In the 1950s, Britain decided they needed some shiny new planes to deliver the country’s nuclear bombs to carefully chosen locations east of Berlin. Britain was still a world superpower of sorts. In the air, she was still the superpower. So in keeping wih that status, the decision was made to put in orders for three different aircraft. The Victor, the Valiant and the Vulcan. The V Force. At ridiculous expenses, hundreds of planes were built and put into the air just in time to coincide with the development of effective anti-aircraft missiles and the decision to house the nuclear deterrent inside submarines instead.
To understand why the decision was made at all, you’d do worse that watch the recent two part television series, Cold War Hot Jets – two hours of aviation history from a British perspective. One things that becomes quickly apparent – of the three types of bomber, there was one that represented the cutting edge of technology. It was the riskiest of the three projects. Ultimately, it was the most successful. Once anti-aircraft missiles had become an established and unmitigated threat, there was just one that was capable of switching from high altitude high speed flight, to speeding along just metres off of the ground, under the radar.
Luckily, it was also the most beautiful of the three planes. It was, of course, the Vulcan. If you’ve seen it in the flesh, you’ll never forget it. It’ll appear in silence. Then the noise from the four engines catches up. It won’t just deafen you. The ground will vibrate and numb your senses.Only the Concorde compares. Although Concorde had a slightly less deadly job to do. Not that a Vulcan was ever called upon to fulfil a nuclear raid. Indeed, for all the money spent on the V Force bombers, only one ever supplied an explosive delivery in anger.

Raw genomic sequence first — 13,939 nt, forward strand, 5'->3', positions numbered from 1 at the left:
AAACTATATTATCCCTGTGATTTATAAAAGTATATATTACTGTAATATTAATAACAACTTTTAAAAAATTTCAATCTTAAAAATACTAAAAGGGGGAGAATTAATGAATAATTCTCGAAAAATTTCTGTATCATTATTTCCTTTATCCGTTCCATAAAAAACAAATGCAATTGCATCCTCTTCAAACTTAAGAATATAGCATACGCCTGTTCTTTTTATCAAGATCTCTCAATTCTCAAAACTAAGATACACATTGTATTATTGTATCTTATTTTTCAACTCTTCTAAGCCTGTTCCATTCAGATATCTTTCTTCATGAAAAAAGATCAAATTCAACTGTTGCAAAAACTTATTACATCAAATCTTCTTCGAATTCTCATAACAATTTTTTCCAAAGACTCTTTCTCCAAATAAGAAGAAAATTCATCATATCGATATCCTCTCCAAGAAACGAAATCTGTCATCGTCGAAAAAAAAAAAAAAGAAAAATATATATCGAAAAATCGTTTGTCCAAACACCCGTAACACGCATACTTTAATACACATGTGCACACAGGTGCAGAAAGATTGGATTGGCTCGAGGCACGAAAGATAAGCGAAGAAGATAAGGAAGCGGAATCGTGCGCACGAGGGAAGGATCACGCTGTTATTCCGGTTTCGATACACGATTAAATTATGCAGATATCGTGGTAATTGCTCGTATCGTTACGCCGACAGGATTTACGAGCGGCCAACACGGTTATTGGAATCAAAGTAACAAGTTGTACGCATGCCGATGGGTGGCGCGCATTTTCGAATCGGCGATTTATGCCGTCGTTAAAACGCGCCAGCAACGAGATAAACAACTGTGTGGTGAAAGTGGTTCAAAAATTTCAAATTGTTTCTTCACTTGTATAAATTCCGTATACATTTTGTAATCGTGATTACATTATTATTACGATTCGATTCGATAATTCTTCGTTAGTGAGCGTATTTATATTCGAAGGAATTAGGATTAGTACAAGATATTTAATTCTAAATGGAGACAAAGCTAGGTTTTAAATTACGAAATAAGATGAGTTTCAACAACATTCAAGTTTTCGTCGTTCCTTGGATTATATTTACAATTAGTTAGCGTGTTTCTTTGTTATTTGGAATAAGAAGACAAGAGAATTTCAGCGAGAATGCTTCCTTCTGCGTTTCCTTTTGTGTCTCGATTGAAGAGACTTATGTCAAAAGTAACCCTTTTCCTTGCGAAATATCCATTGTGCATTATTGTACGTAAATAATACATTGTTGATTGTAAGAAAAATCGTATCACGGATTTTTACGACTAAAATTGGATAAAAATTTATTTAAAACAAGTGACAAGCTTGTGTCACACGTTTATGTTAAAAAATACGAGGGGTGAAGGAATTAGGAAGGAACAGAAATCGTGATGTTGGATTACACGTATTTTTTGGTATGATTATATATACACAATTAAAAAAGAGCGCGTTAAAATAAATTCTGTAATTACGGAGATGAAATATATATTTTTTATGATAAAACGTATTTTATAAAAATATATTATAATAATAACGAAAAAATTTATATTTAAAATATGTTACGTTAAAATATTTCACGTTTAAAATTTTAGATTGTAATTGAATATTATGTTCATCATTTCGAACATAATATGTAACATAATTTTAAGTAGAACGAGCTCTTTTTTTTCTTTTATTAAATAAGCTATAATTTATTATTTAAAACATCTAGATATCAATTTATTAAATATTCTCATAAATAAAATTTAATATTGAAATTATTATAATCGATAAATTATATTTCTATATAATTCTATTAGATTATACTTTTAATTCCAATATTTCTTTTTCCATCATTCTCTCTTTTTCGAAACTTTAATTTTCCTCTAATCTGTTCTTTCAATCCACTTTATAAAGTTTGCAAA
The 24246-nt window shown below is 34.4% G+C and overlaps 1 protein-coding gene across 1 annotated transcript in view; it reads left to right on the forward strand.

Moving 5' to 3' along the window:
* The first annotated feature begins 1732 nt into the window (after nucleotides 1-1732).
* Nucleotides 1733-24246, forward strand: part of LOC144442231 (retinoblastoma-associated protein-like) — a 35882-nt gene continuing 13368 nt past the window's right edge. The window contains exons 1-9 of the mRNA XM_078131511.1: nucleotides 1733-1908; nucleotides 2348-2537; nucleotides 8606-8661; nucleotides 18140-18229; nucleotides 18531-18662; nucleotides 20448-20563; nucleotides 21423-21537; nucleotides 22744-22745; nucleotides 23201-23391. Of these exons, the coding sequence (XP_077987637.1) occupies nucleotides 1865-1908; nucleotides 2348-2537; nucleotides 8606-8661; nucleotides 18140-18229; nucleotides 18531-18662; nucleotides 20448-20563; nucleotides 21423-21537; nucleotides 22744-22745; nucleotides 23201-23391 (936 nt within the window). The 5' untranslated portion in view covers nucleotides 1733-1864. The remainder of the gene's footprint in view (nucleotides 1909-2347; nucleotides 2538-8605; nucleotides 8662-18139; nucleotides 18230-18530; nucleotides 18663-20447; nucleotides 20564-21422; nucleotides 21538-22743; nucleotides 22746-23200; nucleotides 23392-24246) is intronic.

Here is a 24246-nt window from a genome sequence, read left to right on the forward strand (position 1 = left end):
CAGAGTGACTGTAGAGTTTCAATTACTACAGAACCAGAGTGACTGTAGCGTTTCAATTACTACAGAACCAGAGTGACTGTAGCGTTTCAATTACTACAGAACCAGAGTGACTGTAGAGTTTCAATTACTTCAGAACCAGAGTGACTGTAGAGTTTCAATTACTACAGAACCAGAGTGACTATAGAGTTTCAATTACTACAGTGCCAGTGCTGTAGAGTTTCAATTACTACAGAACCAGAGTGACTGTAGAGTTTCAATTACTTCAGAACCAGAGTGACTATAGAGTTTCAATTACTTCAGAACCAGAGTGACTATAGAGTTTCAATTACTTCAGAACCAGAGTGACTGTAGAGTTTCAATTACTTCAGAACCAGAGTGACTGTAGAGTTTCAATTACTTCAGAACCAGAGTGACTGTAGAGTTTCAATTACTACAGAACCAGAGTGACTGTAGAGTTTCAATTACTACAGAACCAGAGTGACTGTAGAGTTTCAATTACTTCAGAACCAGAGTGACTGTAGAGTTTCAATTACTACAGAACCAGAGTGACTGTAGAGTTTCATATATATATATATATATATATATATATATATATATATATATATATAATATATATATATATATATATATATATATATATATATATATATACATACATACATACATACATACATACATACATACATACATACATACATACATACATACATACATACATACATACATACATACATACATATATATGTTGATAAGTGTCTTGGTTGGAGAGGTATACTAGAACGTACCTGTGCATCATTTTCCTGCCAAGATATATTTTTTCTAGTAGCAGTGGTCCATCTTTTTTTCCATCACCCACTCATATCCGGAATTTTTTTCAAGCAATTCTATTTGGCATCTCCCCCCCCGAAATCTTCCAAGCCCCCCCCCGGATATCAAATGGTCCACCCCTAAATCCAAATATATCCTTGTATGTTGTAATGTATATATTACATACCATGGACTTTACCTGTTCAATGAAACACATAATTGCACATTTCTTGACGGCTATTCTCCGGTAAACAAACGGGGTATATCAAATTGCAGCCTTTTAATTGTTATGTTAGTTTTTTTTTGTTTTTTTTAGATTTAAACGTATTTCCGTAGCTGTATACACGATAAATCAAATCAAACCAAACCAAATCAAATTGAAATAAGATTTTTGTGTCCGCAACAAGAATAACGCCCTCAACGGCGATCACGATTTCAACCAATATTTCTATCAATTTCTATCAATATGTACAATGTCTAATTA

Ironically, in 1981, the Argentines wanted to buy some Vulcans. The British government initially agreed to sell them a single bomber. A few months later, the Falkland Islands were invaded, and a Vulcan was duly sent to Argentina’s military forces. Albeit in a different manner to how they had originally planned to take delivery. One Vulcan and a fleet of refuelling aircraft flew from the UK to the Falklands, dropped some bombs on the runway and then returned home. It was the longest bombing raid in history until relatively recently, an there’s a documentary on YouTube that tells the story. Despite the successful sortie, the Vulcans were retired just a couple of years later.
There is just one Vulcan still flying these days, making appearances at airshows around the country. It is everyone’s favourite. Every year, there are fears that the Vulcan may not return next year. It is costly to keep airworthy, and it is becoming increasingly difficult to keep this 50 year old plane in the sky. But every year the money is found for another tour of air show duty. However, the end is now nigh, it seems. The owners have announced that this year is the final year of the Vulcan.
My home town of Bournemouth has one of the largest free air shows in Europe. I go every year. I pick my day carefully – which day does the Vulcan fly? I got a decent viewing point this year and snapped away with my camera at what was, possibly, the Vulcan’s final display over the golden sands of Bournemouth. Farewell old chap. We will miss you. Click here for the full photo set from last weekends show.